Creating the next generation customer experience
A career in the manufacturing industry was always on Henri Pekkanen’s agenda. Still, as a business student, he hardly imagined that by the time of his graduation his job title would be ”Sales engineer”. Not that his working life would have been so conventional anyway – or the way he ended up at Tasowheel.
During his international business studies at the University of Vaasa, Henri Pekkanen pictured himself working for an international manufacturing company, preferably in the Tampere region. When reviewing possible employers, he spotted Tasowheel and got curious.
There were no open jobs for a fourth-year business student, but I decided to call Roman (Sales Director Roman Mertechev) anyway. By coincidence, Tasowheel had just considered strengthening its sales and marketing team by recruiting someone to learn and grow in the job.
A good testimonial for the old advice to always let a potential employer know about you!
Breaking the stereotypes
Eventually, Henri did not onboard as a hungry junior salesperson. For the first few months, he worked in Tasowheel’s production trying to learn as much about the manufacturing of power transmission components as possible.
From my previous production experience, I knew that it was the best place to start in order to understand the company’s offering.
Although ending up on the shop floor was not a surprise but a preference, it also contained unexpected aspects.
In my age group, there are still some dominant stereotypes surrounding machine shops. Those were smashed the minute I walked into our factory.
Henri was impressed by the modern and clean facilities with cutting-edge machinery, as well as the company’s high growth targets and the long-term investment strategy supporting them.
Knowledge improves customer experience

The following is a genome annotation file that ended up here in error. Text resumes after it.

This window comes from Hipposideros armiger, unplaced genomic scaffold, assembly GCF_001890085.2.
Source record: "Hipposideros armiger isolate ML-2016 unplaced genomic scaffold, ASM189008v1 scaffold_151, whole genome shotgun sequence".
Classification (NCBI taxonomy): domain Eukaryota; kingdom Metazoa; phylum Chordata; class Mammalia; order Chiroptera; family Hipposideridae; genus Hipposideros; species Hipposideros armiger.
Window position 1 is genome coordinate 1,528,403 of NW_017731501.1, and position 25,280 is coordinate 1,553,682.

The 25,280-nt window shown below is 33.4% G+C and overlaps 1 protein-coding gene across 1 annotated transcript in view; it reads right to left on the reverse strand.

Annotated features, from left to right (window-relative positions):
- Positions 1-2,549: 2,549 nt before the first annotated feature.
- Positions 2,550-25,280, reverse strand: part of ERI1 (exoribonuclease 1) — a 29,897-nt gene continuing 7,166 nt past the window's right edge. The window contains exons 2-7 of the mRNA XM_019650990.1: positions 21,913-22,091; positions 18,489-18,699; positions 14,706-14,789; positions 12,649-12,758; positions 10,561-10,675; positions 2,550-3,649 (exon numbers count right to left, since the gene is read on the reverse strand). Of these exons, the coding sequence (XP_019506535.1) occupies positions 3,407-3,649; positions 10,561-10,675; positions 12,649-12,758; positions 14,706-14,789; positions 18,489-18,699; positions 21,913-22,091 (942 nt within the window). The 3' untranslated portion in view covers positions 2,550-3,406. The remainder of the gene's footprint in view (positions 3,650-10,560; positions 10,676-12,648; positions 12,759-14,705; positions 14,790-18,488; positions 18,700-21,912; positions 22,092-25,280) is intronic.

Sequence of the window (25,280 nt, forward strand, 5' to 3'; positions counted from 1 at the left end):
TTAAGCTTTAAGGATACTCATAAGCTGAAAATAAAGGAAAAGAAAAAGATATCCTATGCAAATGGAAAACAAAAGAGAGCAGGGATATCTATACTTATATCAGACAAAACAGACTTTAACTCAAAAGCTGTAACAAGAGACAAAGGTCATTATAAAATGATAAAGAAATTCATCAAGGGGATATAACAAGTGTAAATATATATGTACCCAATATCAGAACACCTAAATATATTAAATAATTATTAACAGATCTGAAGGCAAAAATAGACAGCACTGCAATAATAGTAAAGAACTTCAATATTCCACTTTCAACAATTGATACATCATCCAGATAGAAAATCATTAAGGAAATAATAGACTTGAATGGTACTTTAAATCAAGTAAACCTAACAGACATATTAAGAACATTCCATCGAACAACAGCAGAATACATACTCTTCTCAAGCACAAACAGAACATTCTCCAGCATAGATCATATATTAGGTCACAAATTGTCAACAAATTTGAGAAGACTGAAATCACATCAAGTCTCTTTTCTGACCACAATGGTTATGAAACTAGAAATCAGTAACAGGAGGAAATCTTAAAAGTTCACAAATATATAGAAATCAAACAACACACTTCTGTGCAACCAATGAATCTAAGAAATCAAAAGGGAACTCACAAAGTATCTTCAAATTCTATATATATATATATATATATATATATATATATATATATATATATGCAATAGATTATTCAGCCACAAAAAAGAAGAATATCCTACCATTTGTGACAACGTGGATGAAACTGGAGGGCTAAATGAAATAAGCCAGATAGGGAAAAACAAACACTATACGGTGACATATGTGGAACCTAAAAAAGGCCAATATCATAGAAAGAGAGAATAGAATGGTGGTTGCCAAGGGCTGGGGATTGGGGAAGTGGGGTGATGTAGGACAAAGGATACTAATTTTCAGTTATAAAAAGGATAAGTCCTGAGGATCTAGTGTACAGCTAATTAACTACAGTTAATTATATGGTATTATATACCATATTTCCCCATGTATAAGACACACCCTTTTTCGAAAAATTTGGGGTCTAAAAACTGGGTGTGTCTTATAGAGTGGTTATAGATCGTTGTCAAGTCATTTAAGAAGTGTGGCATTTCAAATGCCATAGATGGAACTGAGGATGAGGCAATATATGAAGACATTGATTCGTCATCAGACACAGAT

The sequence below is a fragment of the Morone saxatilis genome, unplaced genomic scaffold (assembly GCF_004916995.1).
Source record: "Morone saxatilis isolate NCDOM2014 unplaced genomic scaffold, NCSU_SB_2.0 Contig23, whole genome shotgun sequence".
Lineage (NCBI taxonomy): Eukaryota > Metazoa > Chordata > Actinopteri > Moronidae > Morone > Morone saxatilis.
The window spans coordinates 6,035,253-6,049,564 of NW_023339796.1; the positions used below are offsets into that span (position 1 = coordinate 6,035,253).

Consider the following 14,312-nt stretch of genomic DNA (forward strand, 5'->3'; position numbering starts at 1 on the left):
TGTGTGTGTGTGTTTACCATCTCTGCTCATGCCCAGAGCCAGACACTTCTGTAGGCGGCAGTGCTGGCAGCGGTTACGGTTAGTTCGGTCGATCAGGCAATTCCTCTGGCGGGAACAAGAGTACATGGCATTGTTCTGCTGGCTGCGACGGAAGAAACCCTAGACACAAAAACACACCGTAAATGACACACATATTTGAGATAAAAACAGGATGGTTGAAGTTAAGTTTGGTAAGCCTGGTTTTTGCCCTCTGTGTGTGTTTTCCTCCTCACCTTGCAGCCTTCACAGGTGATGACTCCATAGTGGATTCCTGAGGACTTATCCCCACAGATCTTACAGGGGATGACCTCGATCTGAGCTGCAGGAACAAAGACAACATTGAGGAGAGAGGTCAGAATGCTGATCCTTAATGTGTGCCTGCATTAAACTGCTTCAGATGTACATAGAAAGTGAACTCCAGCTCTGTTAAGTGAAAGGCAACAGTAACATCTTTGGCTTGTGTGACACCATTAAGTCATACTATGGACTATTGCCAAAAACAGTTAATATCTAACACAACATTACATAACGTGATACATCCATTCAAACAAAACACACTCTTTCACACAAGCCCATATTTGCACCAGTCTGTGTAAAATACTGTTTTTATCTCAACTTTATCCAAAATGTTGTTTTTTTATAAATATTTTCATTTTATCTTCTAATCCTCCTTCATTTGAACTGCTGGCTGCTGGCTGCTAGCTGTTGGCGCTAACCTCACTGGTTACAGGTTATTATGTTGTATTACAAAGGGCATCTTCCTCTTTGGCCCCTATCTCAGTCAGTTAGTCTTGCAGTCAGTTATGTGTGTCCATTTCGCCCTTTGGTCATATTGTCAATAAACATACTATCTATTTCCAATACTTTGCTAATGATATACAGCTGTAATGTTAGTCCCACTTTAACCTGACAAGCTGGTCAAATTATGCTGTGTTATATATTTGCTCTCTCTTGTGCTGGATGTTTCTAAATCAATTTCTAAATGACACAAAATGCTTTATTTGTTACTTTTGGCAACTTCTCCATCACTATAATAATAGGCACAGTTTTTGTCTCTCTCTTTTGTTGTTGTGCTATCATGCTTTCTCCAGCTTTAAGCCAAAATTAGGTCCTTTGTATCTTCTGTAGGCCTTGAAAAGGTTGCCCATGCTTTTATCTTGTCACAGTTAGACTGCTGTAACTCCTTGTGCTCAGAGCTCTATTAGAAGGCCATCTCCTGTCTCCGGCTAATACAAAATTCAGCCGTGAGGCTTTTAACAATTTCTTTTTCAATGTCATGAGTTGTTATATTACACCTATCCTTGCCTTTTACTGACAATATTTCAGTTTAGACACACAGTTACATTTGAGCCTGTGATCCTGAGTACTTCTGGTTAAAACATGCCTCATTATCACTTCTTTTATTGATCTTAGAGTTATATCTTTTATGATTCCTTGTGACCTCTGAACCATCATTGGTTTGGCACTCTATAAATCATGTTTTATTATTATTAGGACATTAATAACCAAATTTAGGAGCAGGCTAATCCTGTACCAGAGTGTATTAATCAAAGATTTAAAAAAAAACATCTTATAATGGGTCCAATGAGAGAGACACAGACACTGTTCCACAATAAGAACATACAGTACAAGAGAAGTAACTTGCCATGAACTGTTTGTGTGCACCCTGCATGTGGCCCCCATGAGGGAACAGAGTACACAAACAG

In his job, Henri needs both technical knowledge and an understanding of sales and marketing. His work activities vary from market surveys and customer acquisition to everyday communication and the development of digital marketing tools. Improving customer experience is a special field of interest that links theory to practice: for his master’s thesis, Henri examined the utilization of CRM software in international sales and marketing.
I hit two flies with one slap: while doing my research, I got an invaluable insight into Tasowheel’s sales processes and identified key areas for development.
According to Henri, the amount of different information increases exponentially as the company grows, making it often challenging to keep up with and make use of the data. A centralized CRM system integrating all the valuable insight improves efficiency and enables more unified processes.
In a small or medium-sized enterprise, integrating CRM functions steepens the company’s learning curve about its performance, customers and markets.
Self-evidently, a better understanding benefits both the company and its customers. For example, an effective CRM system enables more accurate communication that turns into a more positive customer experience.
Especially in the highly competitive international environment, the best customer experience is a key differentiator.
At Tasowheel, Henri admires the atmosphere of continuous improvement where his “millennial perspectives and ideas” are empowered and embraced. He appreciates that he has been given responsibility and versatile opportunities to grow and learn.
Responsibility nourishes motivation and supports my professional development.